I’ve found what looks to be the earliest version, in Dragon 388: (the lower case is an artifact of copying from a PDF, apparently)

athas in seven sentences

The world of the Dark Sun setting is unique. This is not a world of shining knights and robed wizards, of deep forests and holy shrines. Athas draws on different traditions of fantasy storytelling; simple survival beneath the crimson sun is often its own adventure. With that in mind, here are the seven most important things you need to know about the Dark Sun setting:
the world is a desert. Athas is a hot, arid world covered with vast stretches of desert—endless seas of dunes, stony wastes, thorny scrublands, and worse. In this forbidding world, cities and villages can only exist in a few oases or verdant plains. Beyond these islands of civilization is a barren wasteland roamed by nomads, raiders, and hungry monsters.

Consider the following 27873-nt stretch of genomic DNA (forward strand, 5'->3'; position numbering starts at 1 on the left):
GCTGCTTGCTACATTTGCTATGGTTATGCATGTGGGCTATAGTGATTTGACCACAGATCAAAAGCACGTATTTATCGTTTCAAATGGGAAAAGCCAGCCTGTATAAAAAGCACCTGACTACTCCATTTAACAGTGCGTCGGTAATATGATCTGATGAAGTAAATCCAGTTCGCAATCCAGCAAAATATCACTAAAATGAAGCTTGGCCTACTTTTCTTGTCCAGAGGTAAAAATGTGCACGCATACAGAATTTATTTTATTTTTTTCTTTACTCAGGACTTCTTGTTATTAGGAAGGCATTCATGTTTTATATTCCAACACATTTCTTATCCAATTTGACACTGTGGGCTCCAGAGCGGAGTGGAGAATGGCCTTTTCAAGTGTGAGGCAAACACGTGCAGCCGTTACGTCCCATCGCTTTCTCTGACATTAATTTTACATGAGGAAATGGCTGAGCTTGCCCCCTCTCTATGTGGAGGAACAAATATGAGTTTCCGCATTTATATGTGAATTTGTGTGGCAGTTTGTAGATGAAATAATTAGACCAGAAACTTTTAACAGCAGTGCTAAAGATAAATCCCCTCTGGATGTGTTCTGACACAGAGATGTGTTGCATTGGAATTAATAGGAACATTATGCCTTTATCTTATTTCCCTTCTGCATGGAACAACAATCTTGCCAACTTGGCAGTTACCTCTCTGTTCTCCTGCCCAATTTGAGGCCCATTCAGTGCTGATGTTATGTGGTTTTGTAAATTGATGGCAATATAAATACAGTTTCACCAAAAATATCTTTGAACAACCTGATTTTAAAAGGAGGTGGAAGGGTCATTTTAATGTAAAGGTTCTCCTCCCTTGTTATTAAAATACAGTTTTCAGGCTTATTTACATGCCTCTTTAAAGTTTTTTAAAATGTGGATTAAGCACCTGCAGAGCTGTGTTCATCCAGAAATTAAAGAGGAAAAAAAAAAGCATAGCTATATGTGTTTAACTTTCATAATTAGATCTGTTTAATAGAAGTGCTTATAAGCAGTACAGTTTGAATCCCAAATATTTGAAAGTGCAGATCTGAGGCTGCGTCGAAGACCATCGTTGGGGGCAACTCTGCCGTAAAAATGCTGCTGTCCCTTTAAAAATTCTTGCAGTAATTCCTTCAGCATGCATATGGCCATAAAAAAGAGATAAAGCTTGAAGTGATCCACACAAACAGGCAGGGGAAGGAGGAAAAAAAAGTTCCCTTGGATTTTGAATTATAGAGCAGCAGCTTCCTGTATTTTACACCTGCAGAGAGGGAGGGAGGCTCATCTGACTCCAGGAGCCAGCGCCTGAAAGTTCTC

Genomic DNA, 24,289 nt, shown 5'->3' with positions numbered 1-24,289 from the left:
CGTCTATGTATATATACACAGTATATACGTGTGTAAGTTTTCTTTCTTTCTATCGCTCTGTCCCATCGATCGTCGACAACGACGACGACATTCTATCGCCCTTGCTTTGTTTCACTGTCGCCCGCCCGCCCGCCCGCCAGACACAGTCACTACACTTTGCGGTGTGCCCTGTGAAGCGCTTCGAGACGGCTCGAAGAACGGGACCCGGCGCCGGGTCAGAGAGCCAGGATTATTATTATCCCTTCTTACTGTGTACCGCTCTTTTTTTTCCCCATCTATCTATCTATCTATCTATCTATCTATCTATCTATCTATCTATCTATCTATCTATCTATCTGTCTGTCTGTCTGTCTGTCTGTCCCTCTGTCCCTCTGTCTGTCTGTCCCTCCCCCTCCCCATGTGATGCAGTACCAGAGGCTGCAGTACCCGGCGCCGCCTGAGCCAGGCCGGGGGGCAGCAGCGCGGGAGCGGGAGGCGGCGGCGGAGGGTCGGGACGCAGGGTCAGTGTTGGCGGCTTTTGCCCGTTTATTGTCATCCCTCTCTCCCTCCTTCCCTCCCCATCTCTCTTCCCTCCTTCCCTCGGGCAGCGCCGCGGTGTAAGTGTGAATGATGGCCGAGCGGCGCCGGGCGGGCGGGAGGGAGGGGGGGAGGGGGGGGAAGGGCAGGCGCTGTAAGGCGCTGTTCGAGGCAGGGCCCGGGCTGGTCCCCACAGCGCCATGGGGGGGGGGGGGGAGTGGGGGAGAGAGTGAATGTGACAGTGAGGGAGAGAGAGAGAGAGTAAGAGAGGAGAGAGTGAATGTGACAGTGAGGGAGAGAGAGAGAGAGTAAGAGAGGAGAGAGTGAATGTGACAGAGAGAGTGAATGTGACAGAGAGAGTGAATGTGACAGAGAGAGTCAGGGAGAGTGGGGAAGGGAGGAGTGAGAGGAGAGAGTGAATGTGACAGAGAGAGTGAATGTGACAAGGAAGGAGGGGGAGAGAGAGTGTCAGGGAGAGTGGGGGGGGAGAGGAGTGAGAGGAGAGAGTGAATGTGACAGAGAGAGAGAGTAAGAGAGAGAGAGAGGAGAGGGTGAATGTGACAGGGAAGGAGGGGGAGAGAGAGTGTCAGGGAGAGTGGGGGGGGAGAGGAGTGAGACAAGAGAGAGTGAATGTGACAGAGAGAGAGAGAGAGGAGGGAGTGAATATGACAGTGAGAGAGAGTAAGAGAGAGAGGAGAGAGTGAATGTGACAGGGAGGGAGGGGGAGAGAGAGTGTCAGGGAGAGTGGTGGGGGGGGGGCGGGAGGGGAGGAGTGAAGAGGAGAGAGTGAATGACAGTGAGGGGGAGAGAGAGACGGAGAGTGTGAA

the world is savage. Life is brutal and short in Athas. The vile institution of slavery is widespread in Athas, and hundreds, perhaps thousands, are sent to their deaths every year in bloody arena spectacles. Metal is quite scarce. Arms and armor are often made of bone, stone, wood, and other such materi- als, because steel is priceless.
arcane magic defiles the world. Athas was reduced to a wasteland by the reckless use of arcane magic in ancient wars. To cast an arcane spell, one must gather power from the living world around. Plants wither to black ash, crippling pain wracks animals and people, and the soil itself is sterilized; nothing can grow in that spot again.
terrible sorcerer-kings rule the cities. The city- states of Athas are ruled by defilers of immense power. These mighty spellcasters have held their thrones for centuries. The sorcerer-kings govern through templars, a class of officials and lesser defil- ers who can call upon the kings’ powers.